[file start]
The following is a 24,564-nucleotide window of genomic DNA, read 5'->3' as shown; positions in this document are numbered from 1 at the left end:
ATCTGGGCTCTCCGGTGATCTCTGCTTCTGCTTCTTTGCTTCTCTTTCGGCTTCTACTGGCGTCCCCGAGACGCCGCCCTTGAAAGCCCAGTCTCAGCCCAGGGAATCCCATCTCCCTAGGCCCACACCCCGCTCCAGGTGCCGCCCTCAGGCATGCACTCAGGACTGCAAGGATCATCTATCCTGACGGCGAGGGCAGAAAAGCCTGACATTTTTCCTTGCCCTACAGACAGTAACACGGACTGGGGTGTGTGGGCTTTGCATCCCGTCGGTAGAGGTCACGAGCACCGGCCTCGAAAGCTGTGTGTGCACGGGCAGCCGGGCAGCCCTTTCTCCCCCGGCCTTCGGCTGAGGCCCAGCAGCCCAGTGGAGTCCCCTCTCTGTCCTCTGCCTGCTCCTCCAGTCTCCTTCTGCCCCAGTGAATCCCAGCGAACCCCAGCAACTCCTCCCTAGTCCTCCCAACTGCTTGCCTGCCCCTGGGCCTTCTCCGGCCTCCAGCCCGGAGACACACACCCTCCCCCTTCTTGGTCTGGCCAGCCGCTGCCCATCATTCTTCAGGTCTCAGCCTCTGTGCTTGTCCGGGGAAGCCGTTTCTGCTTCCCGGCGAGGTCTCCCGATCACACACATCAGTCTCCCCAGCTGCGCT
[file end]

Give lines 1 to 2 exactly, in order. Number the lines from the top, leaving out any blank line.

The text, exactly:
The following is a 24,564-nucleotide window of genomic DNA, read 5'->3' as shown; positions in this document are numbered from 1 at the left end:
ATCTGGGCTCTCCGGTGATCTCTGCTTCTGCTTCTTTGCTTCTCTTTCGGCTTCTACTGGCGTCCCCGAGACGCCGCCCTTGAAAGCCCAGTCTCAGCCCAGGGAATCCCATCTCCCTAGGCCCACACCCCGCTCCAGGTGCCGCCCTCAGGCATGCACTCAGGACTGCAAGGATCATCTATCCTGACGGCGAGGGCAGAAAAGCCTGACATTTTTCCTTGCCCTACAGACAGTAACACGGACTGGGGTGTGTGGGCTTTGCATCCCGTCGGTAGAGGTCACGAGCACCGGCCTCGAAAGCTGTGTGTGCACGGGCAGCCGGGCAGCCCTTTCTCCCCCGGCCTTCGGCTGAGGCCCAGCAGCCCAGTGGAGTCCCCTCTCTGTCCTCTGCCTGCTCCTCCAGTCTCCTTCTGCCCCAGTGAATCCCAGCGAACCCCAGCAACTCCTCCCTAGTCCTCCCAACTGCTTGCCTGCCCCTGGGCCTTCTCCGGCCTCCAGCCCGGAGACACACACCCTCCCCCTTCTTGGTCTGGCCAGCCGCTGCCCATCATTCTTCAGGTCTCAGCCTCTGTGCTTGTCCGGGGAAGCCGTTTCTGCTTCCCGGCGAGGTCTCCCGATCACACACATCAGTCTCCCCAGCTGCGCT